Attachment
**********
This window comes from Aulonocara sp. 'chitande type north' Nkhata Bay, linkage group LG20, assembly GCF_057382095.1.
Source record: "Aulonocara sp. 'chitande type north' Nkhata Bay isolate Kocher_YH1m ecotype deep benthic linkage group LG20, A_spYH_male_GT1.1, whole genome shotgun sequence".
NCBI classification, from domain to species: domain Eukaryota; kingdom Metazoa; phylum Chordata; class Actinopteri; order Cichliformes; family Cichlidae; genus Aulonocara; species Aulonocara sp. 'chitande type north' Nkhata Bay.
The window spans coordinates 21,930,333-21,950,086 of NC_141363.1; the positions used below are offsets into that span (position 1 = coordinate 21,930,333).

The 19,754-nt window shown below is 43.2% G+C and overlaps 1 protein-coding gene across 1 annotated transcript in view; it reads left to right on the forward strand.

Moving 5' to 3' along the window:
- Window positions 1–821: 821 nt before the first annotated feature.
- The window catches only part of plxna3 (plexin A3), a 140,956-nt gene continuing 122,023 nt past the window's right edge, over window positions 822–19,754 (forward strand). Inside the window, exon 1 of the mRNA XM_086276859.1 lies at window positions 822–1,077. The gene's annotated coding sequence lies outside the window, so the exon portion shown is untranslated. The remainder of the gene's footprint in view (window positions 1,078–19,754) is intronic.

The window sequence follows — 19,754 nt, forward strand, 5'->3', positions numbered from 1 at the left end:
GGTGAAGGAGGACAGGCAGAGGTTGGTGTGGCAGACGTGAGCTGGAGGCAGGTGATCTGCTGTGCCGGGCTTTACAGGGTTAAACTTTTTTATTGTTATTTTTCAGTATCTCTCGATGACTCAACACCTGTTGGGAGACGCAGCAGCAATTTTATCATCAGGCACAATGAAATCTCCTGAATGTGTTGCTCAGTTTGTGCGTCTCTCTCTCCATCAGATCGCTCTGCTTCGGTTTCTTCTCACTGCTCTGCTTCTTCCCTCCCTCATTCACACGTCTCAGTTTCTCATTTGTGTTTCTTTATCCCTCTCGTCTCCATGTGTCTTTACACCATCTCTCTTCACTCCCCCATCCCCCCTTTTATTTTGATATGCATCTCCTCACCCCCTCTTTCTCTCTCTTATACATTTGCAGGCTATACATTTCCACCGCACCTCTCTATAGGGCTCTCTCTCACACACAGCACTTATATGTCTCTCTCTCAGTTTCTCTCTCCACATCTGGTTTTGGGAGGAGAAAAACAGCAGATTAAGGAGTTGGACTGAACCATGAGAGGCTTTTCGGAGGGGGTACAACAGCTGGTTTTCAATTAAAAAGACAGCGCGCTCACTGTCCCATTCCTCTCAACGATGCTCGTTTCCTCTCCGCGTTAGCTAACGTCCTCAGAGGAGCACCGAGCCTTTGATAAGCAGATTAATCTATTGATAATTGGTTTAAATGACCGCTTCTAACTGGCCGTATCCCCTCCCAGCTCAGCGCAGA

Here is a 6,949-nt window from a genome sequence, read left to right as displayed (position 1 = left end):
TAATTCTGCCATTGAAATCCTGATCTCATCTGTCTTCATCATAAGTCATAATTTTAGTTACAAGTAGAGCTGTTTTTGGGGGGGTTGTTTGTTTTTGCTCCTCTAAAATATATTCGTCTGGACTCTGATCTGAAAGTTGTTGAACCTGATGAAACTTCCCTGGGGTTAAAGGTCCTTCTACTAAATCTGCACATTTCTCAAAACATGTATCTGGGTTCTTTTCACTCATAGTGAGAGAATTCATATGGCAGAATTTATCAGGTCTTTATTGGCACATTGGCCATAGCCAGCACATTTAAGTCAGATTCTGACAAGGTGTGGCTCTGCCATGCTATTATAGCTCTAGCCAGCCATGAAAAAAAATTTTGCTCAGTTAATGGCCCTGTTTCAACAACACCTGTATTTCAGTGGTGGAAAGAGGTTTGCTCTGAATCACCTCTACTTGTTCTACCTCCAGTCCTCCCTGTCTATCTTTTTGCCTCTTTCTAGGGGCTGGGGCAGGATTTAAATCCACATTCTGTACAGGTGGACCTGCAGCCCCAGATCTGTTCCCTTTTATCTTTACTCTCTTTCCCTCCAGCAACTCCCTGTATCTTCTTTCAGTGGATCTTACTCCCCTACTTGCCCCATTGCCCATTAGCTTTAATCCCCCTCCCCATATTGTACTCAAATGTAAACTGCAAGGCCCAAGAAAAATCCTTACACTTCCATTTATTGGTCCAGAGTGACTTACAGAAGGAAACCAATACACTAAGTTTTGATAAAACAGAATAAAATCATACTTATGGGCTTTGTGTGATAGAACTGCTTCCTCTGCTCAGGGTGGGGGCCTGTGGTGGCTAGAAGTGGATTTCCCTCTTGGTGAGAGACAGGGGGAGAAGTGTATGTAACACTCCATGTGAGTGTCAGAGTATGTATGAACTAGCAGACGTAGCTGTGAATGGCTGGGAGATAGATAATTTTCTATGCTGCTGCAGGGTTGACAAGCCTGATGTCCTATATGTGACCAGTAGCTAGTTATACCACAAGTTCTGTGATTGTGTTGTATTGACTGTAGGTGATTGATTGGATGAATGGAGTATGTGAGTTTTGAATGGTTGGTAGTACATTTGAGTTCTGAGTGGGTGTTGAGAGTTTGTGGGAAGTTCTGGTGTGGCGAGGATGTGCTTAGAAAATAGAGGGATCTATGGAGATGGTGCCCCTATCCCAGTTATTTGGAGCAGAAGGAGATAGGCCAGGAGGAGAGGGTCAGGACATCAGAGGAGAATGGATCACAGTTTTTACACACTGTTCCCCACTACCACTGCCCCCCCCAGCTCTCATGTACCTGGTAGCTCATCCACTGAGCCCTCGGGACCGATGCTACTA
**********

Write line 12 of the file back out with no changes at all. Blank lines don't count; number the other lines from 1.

TAATTCTGCCATTGAAATCCTGATCTCATCTGTCTTCATCATAAGTCATAATTTTAGTTACAAGTAGAGCTGTTTTTGGGGGGGTTGTTTGTTTTTGCTCCTCTAAAATATATTCGTCTGGACTCTGATCTGAAAGTTGTTGAACCTGATGAAACTTCCCTGGGGTTAAAGGTCCTTCTACTAAATCTGCACATTTCTCAAAACATGTATCTGGGTTCTTTTCACTCATAGTGAGAGAATTCATATGGCAGAATTTATCAGGTCTTTATTGGCACATTGGCCATAGCCAGCACATTTAAGTCAGATTCTGACAAGGTGTGGCTCTGCCATGCTATTATAGCTCTAGCCAGCCATGAAAAAAAATTTTGCTCAGTTAATGGCCCTGTTTCAACAACACCTGTATTTCAGTGGTGGAAAGAGGTTTGCTCTGAATCACCTCTACTTGTTCTACCTCCAGTCCTCCCTGTCTATCTTTTTGCCTCTTTCTAGGGGCTGGGGCAGGATTTAAATCCACATTCTGTACAGGTGGACCTGCAGCCCCAGATCTGTTCCCTTTTATCTTTACTCTCTTTCCCTCCAGCAACTCCCTGTATCTTCTTTCAGTGGATCTTACTCCCCTACTTGCCCCATTGCCCATTAGCTTTAATCCCCCTCCCCATATTGTACTCAAATGTAAACTGCAAGGCCCAAGAAAAATCCTTACACTTCCATTTATTGGTCCAGAGTGACTTACAGAAGGAAACCAATACACTAAGTTTTGATAAAACAGAATAAAATCATACTTATGGGCTTTGTGTGATAGAACTGCTTCCTCTGCTCAGGGTGGGGGCCTGTGGTGGCTAGAAGTGGATTTCCCTCTTGGTGAGAGACAGGGGGAGAAGTGTATGTAACACTCCATGTGAGTGTCAGAGTATGTATGAACTAGCAGACGTAGCTGTGAATGGCTGGGAGATAGATAATTTTCTATGCTGCTGCAGGGTTGACAAGCCTGATGTCCTATATGTGACCAGTAGCTAGTTATACCACAAGTTCTGTGATTGTGTTGTATTGACTGTAGGTGATTGATTGGATGAATGGAGTATGTGAGTTTTGAATGGTTGGTAGTACATTTGAGTTCTGAGTGGGTGTTGAGAGTTTGTGGGAAGTTCTGGTGTGGCGAGGATGTGCTTAGAAAATAGAGGGATCTATGGAGATGGTGCCCCTATCCCAGTTATTTGGAGCAGAAGGAGATAGGCCAGGAGGAGAGGGTCAGGACATCAGAGGAGAATGGATCACAGTTTTTACACACTGTTCCCCACTACCACTGCCCCCCCCAGCTCTCATGTACCTGGTAGCTCATCCACTGAGCCCTCGGGACCGATGCTACTA